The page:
Below are the Stocks vs Forex price volatility charts. The scale of the charts are set at the same level on all charts so that the price spread can be easily compared to one another.
Here is the summary of what we see on these charts:
Amazon saw a 4.5% spread in late July, and there were seven other incidences with over 3% in price fluctuation
CAT stock saw a whopping 6.5% spread (Jul), and 4 other price fluctuation above 3% during 3-month period
AAPL had a 5% move once (May), and there were 4 others above 3% spread.
From the above charts we are able to compare and contrast the volatility outcome between stocks and forex. By looking at the spread of the price and the number of occurrences of a larger price fluctuations, we are able to see stocks are more volatile or have higher tendency to fall or rise when compared to forex. In fact, stocks are nearly four times (or 3.8x to be precise) more volatile than the currencies. So, the risk factor between stock and forex is 4. This result can come as a surprise that stocks are 4 times riskier than forex.
From the plots, none of the three currencies saw any price fluctuation above 2% on any given day, but on stocks, such variations are common occurrence.
As we know now, forex is about 4x less risky than stocks, it is easy to determine the maximum leverage it required to match equally to Stocks. Here, we want to have forex bench-marked with stock trading so that the risk between the two asset classes is equally balanced.
To do this, here is a simple calculation.
We know stocks trading are allowed to have up to twice the margin or leverage for overnight trades. So, for forex to match with the same risk tolerance, the maximum forex leverage can be set to twice of the risk factor we have seen between stock and forex. That will be 2 x 4 = 8x leverage, for forex to match stock risk level. For any forex leverage set above 8x will tip forex to be more risker than stock.
So, if you are trading forex greater than 8x or 10x the leverage, think again. If you do, then you are clearly trading with a riskier asset than stocks. If you maintain your leverage around 8x, the risk is matched.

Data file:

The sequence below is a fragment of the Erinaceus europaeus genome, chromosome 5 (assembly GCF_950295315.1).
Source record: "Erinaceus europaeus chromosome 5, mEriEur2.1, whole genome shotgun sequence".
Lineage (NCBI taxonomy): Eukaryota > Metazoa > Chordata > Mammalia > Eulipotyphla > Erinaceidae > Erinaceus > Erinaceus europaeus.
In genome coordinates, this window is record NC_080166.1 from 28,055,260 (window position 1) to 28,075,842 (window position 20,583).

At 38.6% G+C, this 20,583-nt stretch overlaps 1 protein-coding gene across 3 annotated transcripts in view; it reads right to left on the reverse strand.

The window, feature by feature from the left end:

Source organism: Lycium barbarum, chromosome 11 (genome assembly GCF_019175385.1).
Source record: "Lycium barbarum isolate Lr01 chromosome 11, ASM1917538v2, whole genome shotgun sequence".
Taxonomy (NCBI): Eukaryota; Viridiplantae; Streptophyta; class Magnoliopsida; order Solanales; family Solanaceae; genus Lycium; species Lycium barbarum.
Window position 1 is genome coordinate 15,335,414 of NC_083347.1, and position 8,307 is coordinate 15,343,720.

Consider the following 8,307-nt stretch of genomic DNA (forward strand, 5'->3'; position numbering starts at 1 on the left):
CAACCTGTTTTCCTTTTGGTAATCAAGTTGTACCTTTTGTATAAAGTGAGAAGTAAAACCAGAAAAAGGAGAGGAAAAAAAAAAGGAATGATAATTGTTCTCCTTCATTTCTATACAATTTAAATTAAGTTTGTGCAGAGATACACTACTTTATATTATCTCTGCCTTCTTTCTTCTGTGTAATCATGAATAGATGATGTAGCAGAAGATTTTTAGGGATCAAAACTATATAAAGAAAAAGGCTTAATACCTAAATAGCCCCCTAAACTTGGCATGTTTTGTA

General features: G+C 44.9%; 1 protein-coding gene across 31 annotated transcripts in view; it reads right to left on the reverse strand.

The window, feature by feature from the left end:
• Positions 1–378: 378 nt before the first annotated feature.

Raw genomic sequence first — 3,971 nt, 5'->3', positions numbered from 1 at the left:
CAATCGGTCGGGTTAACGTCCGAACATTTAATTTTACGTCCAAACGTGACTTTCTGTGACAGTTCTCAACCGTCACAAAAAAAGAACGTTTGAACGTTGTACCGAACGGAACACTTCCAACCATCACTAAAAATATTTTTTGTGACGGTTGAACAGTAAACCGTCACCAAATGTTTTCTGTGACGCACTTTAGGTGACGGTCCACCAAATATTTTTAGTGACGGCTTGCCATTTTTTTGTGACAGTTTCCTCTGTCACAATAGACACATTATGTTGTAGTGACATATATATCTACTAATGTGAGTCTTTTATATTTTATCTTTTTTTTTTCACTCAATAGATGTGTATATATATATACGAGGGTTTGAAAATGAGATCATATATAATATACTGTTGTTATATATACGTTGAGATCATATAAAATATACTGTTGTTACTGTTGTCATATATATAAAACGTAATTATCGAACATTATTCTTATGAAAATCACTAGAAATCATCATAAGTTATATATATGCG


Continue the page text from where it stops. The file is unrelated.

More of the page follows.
In one of my favorite forex strategy, I use only 1.5x leverage per currency pair and I ensure that not hold all open trades to exceed 8x the account level at any time. And yet, my account has grown to triple digits within months into trading and am using it as a long term passive income growth.
You surely don’t require super high leverage in forex to produce strong growth. With smaller leverage, it is possible to meet your trading goals and also avoid the risk in the market to lose it all. Plan your trade strategy to have smaller leverage and design a system that can yield reasonable growth potential.
The one big negative setback in forex trading is that traders can easily crank up the leverage at will to a dangerous levels that can lead to much greater risk exposure to the market.
It is the trader who is actually creating an unwanted and unwarranted risk in trading. So, it is not correct to point the blame at the asset class for the cause of account ruin by over exposing the risk.
Do remember, stocks are more risky than forex.
About the author
Ramesh is the author of 2 trading books “Trade Smart with 10/20/30 Rule™” and “Trade Forex with Confidence” which are available on Amazon. He created 10/20/30 Rule™ for traders to build and test their next money making trading strategy fast.